The following is excerpted from Clifford Mishler’s Coins: Questions & Answers:
Q: Is there any course available which would teach me the “know-how” of the hobby of coin collecting?
A: Not in the academic sense, but neither is there a school to train presidents. Desire is the motive and application is the means to acquiring a working knowledge of coin collecting. There are, of course, valuable aids to a thoughtful program of self-application. The better-run coin clubs include lectures and panel discussions of hobby community perspectives in their activities. Authoritative books, embracing virtually every phase and field of the hobby, are readily available from coin shops, mail-order dealers, and at coin shows and conventions, as well as being frequently available for purchase at bookstores and on a loan basis from libraries in even small communities. Subscribe to one or more of the national coin publications. They will keep you informed of the references currently available, and through the book reviews they publish, they will acquaint you with the theme of the latest offerings that become available. You should also build yourself a personal library as you build your collection. “Growth through knowledge” is more than a catchphrase.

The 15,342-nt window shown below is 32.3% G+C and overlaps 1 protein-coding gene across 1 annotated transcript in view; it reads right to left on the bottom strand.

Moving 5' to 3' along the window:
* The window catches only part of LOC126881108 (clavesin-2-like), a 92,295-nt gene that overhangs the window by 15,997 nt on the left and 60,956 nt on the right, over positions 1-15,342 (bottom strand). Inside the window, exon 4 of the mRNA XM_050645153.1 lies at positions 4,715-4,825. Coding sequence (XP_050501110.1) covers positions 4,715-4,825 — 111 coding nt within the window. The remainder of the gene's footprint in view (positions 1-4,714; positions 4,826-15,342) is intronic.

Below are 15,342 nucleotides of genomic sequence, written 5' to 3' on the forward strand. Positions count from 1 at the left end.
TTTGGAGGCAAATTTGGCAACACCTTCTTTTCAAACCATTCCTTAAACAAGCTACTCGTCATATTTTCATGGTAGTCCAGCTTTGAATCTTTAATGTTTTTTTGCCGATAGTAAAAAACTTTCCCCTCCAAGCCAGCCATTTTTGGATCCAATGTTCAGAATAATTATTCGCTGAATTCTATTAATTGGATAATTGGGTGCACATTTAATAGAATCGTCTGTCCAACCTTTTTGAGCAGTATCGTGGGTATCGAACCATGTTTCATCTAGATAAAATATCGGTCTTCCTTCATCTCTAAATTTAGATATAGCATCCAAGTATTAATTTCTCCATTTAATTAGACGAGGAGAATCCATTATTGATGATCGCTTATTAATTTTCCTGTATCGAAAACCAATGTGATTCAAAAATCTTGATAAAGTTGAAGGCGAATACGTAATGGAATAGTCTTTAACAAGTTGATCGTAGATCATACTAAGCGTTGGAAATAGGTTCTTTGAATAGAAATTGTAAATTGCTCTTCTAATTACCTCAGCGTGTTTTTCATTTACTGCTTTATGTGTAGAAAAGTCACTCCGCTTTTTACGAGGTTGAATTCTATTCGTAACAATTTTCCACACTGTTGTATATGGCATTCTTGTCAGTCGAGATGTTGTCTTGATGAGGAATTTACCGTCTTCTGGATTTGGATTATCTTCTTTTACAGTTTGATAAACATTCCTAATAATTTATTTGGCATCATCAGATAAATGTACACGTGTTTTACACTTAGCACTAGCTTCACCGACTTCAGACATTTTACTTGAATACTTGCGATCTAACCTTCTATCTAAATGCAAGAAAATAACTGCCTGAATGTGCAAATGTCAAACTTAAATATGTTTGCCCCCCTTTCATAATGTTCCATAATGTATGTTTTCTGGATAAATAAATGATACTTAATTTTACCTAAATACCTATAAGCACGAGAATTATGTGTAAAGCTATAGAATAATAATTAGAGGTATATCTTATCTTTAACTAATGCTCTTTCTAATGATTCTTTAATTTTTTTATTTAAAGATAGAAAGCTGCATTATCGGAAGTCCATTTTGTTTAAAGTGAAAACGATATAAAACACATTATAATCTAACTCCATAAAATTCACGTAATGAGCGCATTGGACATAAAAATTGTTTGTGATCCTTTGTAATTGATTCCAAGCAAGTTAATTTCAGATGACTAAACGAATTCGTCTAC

Q: It seems to me that this hobby of coin collecting is based entirely on dollars and cents. Is this correct?
A: If your premise were correct, there would be little collector interest in Conder tokens, which have appreciated but slightly, relatively speaking, over the past 200 years, nor an expanding interest in transportation tokens, minor Mint errors, wooden nickels, and literally dozens of other specialized categories within the numismatic realm. The hobby collector — one who is motivated to build a collection chiefly for the pleasure, relaxation, and increased knowledge that it affords him — is the kingpin of the hobby community. Without him, the dealers, coin press, and numismatic speculators would not exist for an hour. The collector came first; the others followed to serve his need. It is collector demand that underpins the market; absent that factor and the value ingredient would not exist.